The phrase Noerr Immunity is a result of the Eastern Railroad Presidents Conference v. Noerr Motor Freight Co. case that was heard by the Supreme Court in 1961. At the time, railroads and the truckers were engaged in a battle over transporting freight and in an effort to thwart the truckers, the railroads came together to lobby the government to ban the tranport of heavy freight on the roads. The truckers claimed that by coming together to lobby, the railroads who normally competed with one another, were violating section 1 of the Sherman Act by forming a conspiracy against the the truckers.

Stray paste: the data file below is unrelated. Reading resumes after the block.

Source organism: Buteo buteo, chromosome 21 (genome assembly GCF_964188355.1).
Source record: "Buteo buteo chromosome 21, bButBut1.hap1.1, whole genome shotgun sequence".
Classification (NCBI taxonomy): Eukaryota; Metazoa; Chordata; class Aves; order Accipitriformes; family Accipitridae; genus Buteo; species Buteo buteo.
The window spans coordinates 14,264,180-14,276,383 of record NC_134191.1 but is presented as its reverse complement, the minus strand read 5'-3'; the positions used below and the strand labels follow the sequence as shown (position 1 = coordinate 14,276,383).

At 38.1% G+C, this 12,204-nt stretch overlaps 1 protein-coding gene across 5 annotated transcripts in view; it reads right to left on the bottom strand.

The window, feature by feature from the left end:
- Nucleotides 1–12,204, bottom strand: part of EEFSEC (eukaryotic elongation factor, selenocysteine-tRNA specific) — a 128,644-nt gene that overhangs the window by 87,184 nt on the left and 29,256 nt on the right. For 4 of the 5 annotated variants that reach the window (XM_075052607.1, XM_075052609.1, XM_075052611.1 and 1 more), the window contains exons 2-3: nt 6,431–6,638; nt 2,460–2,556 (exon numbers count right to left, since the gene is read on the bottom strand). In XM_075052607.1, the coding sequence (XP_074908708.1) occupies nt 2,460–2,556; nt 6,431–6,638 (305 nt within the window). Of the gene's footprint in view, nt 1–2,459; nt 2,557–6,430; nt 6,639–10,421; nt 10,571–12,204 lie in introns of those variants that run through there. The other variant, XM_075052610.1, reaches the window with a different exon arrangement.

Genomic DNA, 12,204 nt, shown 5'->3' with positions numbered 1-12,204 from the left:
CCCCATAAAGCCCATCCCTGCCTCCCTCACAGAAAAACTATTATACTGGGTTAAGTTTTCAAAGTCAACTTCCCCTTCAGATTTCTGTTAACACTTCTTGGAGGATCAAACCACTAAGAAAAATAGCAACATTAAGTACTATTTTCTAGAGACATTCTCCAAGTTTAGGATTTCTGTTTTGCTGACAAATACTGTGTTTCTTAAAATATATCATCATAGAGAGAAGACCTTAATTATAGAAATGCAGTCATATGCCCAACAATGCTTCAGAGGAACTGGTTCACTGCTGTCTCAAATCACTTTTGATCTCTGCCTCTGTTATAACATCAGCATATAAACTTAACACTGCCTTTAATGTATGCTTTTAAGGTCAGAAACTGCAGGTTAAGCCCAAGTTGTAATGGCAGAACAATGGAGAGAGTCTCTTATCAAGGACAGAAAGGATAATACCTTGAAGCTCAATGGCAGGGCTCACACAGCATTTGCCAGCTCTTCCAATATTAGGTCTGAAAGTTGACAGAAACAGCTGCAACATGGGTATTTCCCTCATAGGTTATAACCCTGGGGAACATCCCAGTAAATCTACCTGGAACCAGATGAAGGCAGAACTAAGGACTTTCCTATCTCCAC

The railroad agreement was pretty much exactly what the Sherman Act was designed to take down, only here the Court found that because they were lobbying the government, their actions were protected. In essence. the Court had to narrow the construction of the Sherman Act so as not to find it unconstitutional since our 'right to petition' is secured by the First Amendment.
This same line of reasoning would later be applied in the Parker case which extended immunity to state action.